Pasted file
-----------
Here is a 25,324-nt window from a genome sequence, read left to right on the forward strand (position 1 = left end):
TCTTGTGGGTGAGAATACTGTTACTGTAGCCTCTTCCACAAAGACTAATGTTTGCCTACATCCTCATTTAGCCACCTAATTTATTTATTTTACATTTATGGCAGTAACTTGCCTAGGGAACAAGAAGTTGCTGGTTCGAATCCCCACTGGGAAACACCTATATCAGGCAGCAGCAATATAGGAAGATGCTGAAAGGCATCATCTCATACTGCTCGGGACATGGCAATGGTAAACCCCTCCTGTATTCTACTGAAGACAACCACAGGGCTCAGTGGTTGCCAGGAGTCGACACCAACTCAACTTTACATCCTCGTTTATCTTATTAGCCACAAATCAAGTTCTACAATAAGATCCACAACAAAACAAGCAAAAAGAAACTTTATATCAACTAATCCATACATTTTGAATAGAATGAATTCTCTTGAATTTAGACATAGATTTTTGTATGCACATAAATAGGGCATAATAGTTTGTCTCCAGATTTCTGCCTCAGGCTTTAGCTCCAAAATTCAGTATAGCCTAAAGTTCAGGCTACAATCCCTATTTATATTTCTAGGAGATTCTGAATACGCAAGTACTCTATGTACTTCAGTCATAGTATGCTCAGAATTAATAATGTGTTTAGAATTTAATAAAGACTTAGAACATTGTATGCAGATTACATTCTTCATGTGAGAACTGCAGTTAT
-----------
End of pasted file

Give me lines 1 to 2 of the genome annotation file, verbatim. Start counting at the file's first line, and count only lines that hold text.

Here is a 25,324-nt window from a genome sequence, read left to right on the forward strand (position 1 = left end):
TCTTGTGGGTGAGAATACTGTTACTGTAGCCTCTTCCACAAAGACTAATGTTTGCCTACATCCTCATTTAGCCACCTAATTTATTTATTTTACATTTATGGCAGTAACTTGCCTAGGGAACAAGAAGTTGCTGGTTCGAATCCCCACTGGGAAACACCTATATCAGGCAGCAGCAATATAGGAAGATGCTGAAAGGCATCATCTCATACTGCTCGGGACATGGCAATGGTAAACCCCTCCTGTATTCTACTGAAGACAACCACAGGGCTCAGTGGTTGCCAGGAGTCGACACCAACTCAACTTTACATCCTCGTTTATCTTATTAGCCACAAATCAAGTTCTACAATAAGATCCACAACAAAACAAGCAAAAAGAAACTTTATATCAACTAATCCATACATTTTGAATAGAATGAATTCTCTTGAATTTAGACATAGATTTTTGTATGCACATAAATAGGGCATAATAGTTTGTCTCCAGATTTCTGCCTCAGGCTTTAGCTCCAAAATTCAGTATAGCCTAAAGTTCAGGCTACAATCCCTATTTATATTTCTAGGAGATTCTGAATACGCAAGTACTCTATGTACTTCAGTCATAGTATGCTCAGAATTAATAATGTGTTTAGAATTTAATAAAGACTTAGAACATTGTATGCAGATTACATTCTTCATGTGAGAACTGCAGTTAT